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Wednesday, November 26, 2014 -  For easy access we are Compiling important news and events that occurred the last 24 hours from Canada and around the world everyday 365 days a year. Daily Up-Dates Complete Before 12 Noon. 


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The Tribune Article of the Day

Raqqa air strikes 'kill dozens'

At least 36 civilians have been killed in air strikes by Syrian government warplanes on the Islamic State-held northern city of Raqqa , activists say.

  Aftermath of what activists said was a Syrian government air strike near the Raqqa museum on 25 November 2014

Activists said a popular market near Raqqa's museum was among the targets of the air strikes

Most of the casualties were caused by two strikes in quick succession on an industrial area, the UK-based Syrian Observatory for Human Rights reported. One opposition activist network said more than 80 people had died. Syrian government and US-led coalition aircraft frequently bomb Raqqa, which IS has made into a stronghold. Activists say most of the casualties from the raids have been civilians. 'Regime massacre' The Syrian Observatory said Tuesday's air raids had targeted a popular market near Raqqa's museum as well as the industrial area where two explosions caused most of the casualties. "The first strike came, residents rushed to rescue the wounded, and then the second raid took place," the organisation's director, Rami Abdel Rahman, told the AFP news agency.  Syria's disappeared   The bitter struggle for Syria   Will Aleppo finally fall?   Snapshots of Syrian refugee life   Mapping the conflict  Syria: Story of the conflict

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What's Happening!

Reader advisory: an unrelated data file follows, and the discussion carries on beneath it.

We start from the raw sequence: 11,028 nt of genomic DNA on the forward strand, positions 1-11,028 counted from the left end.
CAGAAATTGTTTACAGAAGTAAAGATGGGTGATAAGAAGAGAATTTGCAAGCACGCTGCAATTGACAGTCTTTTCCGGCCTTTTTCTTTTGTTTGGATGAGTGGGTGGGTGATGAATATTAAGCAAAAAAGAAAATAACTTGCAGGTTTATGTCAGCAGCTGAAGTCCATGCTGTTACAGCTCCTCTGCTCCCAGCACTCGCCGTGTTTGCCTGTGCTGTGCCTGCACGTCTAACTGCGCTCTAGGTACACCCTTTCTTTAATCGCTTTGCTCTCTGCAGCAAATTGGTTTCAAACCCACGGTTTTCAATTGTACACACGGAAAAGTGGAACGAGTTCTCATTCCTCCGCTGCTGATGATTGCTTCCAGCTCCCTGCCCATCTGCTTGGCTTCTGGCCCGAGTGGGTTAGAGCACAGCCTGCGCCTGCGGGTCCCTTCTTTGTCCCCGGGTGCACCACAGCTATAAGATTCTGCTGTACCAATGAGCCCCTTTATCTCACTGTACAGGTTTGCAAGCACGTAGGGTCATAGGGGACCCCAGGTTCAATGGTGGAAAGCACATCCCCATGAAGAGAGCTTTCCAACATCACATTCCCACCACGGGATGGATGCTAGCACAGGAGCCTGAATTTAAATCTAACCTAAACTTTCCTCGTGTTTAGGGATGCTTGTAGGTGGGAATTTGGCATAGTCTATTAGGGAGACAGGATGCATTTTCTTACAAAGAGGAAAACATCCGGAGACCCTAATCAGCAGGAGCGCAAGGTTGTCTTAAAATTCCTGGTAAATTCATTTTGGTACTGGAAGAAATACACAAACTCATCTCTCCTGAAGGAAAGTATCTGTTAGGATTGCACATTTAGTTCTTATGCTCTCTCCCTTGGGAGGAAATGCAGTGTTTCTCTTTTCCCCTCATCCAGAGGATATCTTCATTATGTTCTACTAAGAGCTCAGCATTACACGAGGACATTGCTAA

Selected News & Articles Compiled and Comments Written by Josh F. Tanembaum

All what I write here are protected by copyright law, and I am solely responsible for all its contents. You can read yesterdays comments and featured articles from different news dispatches by clicking yesterday's Front Page.

Ferguson protests spread across US

A dozen US cities see new protests over the decision not to charge a white policeman who shot a black teenager in Missouri , with rioting in California .

Protesters in Boston, 25 November 2014

A dozen US cities have seen new protests over the decision not to charge a white policeman who shot a black teenager in Ferguson , Missouri . Demonstrations from New York to Seattle were mostly peaceful but rioting broke out in Oakland , California . There was some unrest in Ferguson itself, with police making 44 arrests, but the town did not see rioting on the scale of Monday night. The officer who killed Michael Brown there says he has a "clean conscience". Darren Wilson, who shot the 18-year-old on 9 August, told ABC News that in the struggle which preceded the shooting, he had felt "like a five-year-old holding on to [ US wrestler] Hulk Hogan". Many in Ferguson 's predominantly African-American community had called for the officer to be charged with murder, but the grand jury's decision means the police officer will not face state criminal charges over the shooting. Lawyers for Mr Brown's family denounced the grand jury's decision as "unfair" while condemning the violence that followed the decision. Policeman: 'I did my job right'Watch    Protests across the USWatch   What mothers tell childrenWatch   The people who stayed away   As it happened: Unrest spreads   Sopel: The return of race    Why police officer pulled trigger   Why was decision held until dark?

Eight hostages freed in Yemen raid

Yemeni troops have taken part in a raid to rescue a group of eight hostages being held by al-Qaeda, in which seven militants were reportedly killed. One soldier was injured during the operation in the eastern province of Hadramawt , Yemeni officials said. Six Yemenis, a Saudi and an Ethiopian were freed. The US denied reports of an American hostage being rescued. There were also conflicting reports about whether US special forces took part in the rescue. The Yemeni Supreme Security Committee's statement made no mention of any US involvement on the ground, but the New York Times saidabout two dozen American commandos had led the raid. Citing officials from both countries, the newspaper reported that they and a small number of Yemeni counter-terrorism troops had flown by helicopter near to a cave in the remote Hajr al-Sayar district of Hadramawt where the hostages were being held. Yemen's capital seized at speed   Uncertain road to democracy  Fragility underlies peace deal   Fear of sectarian war

Click here to read the latest International News